Canon TS-E 17mm f4L with Canon 1.4x extender vs. Canon TS-E 24mm f3.5L

Canon 17mm TS with 1.4x converter

Today I compared my two Tilt/Shift lenses. My old Canon TS-E 24mm f3.5L (which doesn’t spend much time on my camera anymore) and my Canon TS-E 17mm f4L with the Canon 1.4x extender (resulting in also 24mm effective). The maximum aperture of the TS-E 17mm f4L becomes f5.6 with the extender but because I mainly use it on a tripod stopped down to f11 it’s not a problem for me. The comparison I made was with both lenses stopped down to f11. The images were shot with a Canon EOS 1Ds MkIII mounted on a tripod. Will the quality of the TS-E 17mm f4L with 1.4 extender be close enough to the TS-E 24mm f3.5L so I can save room in my camerabag? And create some space in my wallet at the same time (or should I say fill up some space in my wallet)?

The results

Top: Canon TS-E 24mm f3.5L. Bottom: Canon TS-E 17mm f4L with Canon 1.4x extender. The extender-combo gives a little more wideangle (which is logical: 1.4 x 17 = 23,8).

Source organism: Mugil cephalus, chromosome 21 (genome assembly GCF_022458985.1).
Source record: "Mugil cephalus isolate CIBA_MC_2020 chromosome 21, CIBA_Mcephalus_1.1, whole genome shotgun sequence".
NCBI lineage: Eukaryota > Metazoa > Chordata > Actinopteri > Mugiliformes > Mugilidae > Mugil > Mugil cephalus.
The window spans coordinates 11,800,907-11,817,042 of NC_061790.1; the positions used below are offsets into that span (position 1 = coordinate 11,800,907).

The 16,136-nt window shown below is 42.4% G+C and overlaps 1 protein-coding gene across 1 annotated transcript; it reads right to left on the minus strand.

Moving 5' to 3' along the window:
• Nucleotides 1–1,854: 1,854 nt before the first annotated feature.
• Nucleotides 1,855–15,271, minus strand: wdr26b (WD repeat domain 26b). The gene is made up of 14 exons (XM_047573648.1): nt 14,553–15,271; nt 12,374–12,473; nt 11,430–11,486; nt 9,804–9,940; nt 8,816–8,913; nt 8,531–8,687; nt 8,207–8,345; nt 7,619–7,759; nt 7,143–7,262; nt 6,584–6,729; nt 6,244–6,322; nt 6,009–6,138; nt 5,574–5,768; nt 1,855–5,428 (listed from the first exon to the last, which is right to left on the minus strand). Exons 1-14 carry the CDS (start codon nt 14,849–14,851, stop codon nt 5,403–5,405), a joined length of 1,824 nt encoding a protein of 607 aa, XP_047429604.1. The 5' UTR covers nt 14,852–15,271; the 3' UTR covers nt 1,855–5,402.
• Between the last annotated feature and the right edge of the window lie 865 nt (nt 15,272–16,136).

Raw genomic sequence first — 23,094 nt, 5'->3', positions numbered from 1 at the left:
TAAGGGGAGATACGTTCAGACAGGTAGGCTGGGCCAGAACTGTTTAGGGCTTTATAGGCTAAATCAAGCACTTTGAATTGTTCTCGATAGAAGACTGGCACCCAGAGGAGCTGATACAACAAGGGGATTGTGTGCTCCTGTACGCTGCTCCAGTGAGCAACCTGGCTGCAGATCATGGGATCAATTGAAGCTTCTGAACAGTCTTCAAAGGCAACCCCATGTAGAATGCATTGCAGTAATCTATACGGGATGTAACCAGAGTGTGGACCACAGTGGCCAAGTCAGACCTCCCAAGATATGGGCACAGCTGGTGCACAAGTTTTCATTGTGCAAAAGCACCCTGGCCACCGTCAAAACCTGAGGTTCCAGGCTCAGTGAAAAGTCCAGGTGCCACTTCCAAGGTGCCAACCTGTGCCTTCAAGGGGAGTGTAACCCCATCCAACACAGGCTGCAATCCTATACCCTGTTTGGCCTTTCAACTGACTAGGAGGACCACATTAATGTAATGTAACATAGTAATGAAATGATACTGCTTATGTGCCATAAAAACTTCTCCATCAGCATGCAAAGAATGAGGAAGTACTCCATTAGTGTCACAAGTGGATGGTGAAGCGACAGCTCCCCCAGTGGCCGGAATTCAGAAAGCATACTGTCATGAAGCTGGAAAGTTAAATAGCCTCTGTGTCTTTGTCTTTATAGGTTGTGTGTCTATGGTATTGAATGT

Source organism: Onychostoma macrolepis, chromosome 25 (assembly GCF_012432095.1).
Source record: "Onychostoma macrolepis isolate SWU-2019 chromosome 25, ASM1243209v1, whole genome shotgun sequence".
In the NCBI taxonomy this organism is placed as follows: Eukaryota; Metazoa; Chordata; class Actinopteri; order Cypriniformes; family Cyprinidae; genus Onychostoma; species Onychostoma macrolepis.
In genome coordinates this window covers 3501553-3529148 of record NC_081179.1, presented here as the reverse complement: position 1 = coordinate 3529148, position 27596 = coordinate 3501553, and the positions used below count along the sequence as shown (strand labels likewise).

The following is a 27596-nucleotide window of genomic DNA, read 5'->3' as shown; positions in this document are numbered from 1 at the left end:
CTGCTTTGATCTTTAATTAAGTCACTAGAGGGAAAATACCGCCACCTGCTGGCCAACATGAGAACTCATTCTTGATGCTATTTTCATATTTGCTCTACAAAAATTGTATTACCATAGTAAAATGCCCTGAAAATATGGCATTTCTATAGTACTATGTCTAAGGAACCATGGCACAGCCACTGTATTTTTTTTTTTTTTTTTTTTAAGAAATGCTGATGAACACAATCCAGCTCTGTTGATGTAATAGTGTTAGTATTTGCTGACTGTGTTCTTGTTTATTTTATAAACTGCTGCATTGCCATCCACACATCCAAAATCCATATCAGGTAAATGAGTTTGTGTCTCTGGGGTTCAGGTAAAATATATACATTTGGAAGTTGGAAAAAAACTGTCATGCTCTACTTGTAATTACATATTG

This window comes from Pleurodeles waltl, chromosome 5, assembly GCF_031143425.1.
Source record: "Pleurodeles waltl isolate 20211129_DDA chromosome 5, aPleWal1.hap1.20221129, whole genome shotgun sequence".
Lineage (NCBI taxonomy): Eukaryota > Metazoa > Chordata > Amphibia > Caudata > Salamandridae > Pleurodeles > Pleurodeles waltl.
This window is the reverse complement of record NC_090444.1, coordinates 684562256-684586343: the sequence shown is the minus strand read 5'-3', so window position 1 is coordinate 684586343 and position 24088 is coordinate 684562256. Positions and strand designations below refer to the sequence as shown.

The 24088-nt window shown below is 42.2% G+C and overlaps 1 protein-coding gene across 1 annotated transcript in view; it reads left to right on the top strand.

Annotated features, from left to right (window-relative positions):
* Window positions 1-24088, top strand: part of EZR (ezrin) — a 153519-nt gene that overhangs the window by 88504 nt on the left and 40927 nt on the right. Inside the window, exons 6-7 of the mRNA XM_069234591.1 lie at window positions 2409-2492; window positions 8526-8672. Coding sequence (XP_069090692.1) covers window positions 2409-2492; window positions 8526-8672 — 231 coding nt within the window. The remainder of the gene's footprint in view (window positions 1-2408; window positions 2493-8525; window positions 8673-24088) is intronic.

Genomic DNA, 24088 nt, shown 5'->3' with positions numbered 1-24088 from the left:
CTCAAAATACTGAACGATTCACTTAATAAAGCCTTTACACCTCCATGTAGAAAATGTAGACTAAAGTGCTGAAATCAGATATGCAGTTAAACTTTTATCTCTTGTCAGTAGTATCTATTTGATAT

In detail
100% crops, those were taken from the areas marked with a red square:

The four Out-Of-Camera 100×100 pixels crops show the Canon TS-E 17mm f4L (with Canon 1,4 extender) on the left and the Canon TS-E 24mm f3.5L on the right.

The difference is unexpected: the fringing that can be seen here belongs to the bare 24mm and the 17mm is surprisingly clean. I actually would have expected it to be the other way around. The optical quality of the TS-E 17mm f4L amazed me quite a few times when I worked with it ‘bare’ but it keeps amazing me!

The larger, 400×400 pixels crops (17mm with extender at the top, 24mm at the bottom (all crops are unsharpened, unedited files)) show that the sharpness of the two lenses is about equal.    

Although the fringing gives the 24mm a bit of a mushy, almost motion-blurred character, on A4-size prints I’ve made from the 17mm and 24mm-files there’s no way of telling them apart. On A2-size prints the difference starts to show but only when looking very closely.